“There’s been so much creativity in trying to make life easy for us and how to take care of ourselves when we don’t have some of the conveniences,” shared MaryAnn.

For some of life’s necessities, the Fenimores go the more practical route. While they will do small loads of laundry by hand, they often take their clothes to the laundromat in town. They charge their cell phone and computer in the car, and have a generator on site for running power tools, mostly used when they were building their cabin and accompanying buildings. Their drinking water comes from friend’s taps.

Bob and MaryAnn are 74 now and admit that the off-grid lifestyle has become more of a challenge. This spring, they decided it was time to sell the property. They recently put it up for sale and within hours they had an interested buyer. Within five days, it was sold.

So, how do they lock the door and drive away from this home and community?

“It’s sad on one side because it’s such a wonderful lifestyle, to be so nurtured by nature. We really are just so completely nurtured by nature here, so that will be sad to give up.” said MaryAnn. “But we are also seeing it as a season in our life when our bodies could handle it.”

MaryAnn laughs when asked if they ever imagined themselves living this life, and says they are very fortunate that their interests have developed on the same path over the years. The Fenimores, who have been married for 54 years, met when they were 18 years old in the United States, where they were both born and raised.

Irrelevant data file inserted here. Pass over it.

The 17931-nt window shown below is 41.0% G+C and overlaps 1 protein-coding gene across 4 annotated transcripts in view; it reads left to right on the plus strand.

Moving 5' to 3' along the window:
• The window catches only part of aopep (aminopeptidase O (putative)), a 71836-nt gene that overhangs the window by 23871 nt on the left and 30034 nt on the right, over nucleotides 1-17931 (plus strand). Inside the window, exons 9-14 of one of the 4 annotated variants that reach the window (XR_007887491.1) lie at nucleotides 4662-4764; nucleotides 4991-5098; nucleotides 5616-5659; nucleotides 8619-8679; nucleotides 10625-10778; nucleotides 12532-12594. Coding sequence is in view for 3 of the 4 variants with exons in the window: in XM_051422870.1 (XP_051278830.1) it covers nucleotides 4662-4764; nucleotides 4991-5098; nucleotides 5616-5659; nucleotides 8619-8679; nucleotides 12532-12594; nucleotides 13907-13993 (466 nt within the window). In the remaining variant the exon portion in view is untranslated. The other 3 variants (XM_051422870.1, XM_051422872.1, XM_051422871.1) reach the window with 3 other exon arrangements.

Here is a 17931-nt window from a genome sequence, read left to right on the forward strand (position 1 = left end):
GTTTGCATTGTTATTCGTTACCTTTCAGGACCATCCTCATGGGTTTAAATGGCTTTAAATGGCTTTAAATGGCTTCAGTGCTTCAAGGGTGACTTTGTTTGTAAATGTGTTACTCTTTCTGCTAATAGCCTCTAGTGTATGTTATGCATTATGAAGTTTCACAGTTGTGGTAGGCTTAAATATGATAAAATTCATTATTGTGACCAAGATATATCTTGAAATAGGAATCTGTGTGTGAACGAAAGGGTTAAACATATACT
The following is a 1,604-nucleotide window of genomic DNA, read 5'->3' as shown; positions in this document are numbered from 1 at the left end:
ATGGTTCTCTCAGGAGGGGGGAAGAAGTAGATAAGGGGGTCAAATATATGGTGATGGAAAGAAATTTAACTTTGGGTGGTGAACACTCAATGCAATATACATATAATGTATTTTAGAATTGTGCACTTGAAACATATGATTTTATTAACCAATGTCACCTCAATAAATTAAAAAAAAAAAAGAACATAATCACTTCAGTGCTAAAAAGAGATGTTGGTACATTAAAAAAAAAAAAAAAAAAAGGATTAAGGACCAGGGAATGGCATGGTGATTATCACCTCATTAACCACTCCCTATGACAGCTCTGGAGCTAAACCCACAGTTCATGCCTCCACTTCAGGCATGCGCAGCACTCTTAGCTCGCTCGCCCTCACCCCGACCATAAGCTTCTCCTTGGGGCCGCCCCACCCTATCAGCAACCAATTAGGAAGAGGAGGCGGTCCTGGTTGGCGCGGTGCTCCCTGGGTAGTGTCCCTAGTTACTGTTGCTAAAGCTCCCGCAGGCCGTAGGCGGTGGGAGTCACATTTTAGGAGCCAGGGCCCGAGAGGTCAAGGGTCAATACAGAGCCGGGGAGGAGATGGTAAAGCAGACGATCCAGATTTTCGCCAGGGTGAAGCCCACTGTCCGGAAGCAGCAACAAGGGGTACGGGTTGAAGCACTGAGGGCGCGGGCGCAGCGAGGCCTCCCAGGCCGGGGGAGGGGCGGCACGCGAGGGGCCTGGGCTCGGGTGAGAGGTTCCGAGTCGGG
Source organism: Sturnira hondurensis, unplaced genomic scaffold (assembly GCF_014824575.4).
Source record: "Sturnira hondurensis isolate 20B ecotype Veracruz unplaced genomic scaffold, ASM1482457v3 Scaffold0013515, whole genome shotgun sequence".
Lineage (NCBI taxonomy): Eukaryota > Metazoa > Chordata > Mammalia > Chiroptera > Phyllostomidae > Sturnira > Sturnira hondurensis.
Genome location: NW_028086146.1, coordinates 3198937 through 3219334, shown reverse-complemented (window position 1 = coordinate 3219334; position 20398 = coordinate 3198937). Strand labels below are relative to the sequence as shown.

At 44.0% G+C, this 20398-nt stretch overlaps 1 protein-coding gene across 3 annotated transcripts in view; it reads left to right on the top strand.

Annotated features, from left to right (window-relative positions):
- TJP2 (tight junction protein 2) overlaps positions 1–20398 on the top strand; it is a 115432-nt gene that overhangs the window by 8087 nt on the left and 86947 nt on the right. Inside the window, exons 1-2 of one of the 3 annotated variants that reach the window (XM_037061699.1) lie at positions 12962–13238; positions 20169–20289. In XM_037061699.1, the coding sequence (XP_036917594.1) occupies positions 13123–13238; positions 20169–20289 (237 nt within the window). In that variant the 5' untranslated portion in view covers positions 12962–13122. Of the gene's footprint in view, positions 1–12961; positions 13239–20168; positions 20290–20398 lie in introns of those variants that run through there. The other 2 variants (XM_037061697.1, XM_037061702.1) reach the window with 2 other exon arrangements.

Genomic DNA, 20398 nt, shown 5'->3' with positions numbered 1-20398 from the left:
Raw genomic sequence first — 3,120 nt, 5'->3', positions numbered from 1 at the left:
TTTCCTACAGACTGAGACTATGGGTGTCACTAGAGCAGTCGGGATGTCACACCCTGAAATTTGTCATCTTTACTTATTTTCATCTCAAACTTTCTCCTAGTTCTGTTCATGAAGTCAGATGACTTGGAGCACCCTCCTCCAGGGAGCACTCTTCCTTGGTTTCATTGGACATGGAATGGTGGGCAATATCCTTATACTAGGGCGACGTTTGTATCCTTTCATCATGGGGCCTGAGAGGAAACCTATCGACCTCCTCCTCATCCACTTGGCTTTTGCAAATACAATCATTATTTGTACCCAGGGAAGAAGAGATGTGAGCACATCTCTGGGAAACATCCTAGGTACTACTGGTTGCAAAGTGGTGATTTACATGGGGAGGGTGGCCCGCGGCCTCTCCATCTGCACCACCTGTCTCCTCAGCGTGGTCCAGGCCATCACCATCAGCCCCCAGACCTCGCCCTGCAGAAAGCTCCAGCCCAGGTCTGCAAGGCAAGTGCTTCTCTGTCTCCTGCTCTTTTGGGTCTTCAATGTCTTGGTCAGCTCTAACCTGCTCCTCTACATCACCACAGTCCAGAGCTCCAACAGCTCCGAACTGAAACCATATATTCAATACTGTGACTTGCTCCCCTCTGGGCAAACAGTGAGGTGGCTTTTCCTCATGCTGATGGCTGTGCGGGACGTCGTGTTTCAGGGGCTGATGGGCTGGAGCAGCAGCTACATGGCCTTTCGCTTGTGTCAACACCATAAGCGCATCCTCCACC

Bob and MaryAnn spent a couple years in the Peace Corps, working in Colombia. For two years, the Fenimores lived in an isolated First Nations village. MaryAnn taught children in the one-room school who did not even know English. Their family was the only ‘pale faces’ in the village and their two children, aged 5 and 7 at the time, grew to believe they were First Nations by the time they left.

“We moved to Nanaimo. It was very difficult for both of them– talk about culture shock,” recalled Bob. “We wound up driving about 10,000 kilometres all around B.C., northern Washington, Idaho, Montana, Alberta, looking for a new home.”

The Fenimores took great care into choosing where to set up their lives. Before landing in the valley in 1976, they visited dozens of communities, searching for the right place. When they made it to Invermere, it felt like home.

“We wanted to raise the kids in a nice community, we wanted recreation, wanted to have our own veterinary clinic and not starve to death, so a community that had enough animals,” said MaryAnn.

A veterinarian was selling his practice and the Fenimores took it on willingly. Bob practiced here until 1992, servicing ranchers and farmers from here to Golden, Donald and Field.

Long-time residents may recall the flock of llamas the Fenimores raised, starting with two and building it up to about 80 llamas, kept and sold for pets and to be used as pack animals.

But now, it’s time to move on for good.

“We have been so appreciative of the kindness and caring of friends and acquaintances in the last 40 years in the valley,” said MaryAnn. “It’s truly been wonderful and we’re just so deeply appreciative of it.”

The Fenimores did say this will not be the last valley residents will see of them.

“We will be coming back to visit,” MaryAnn promises.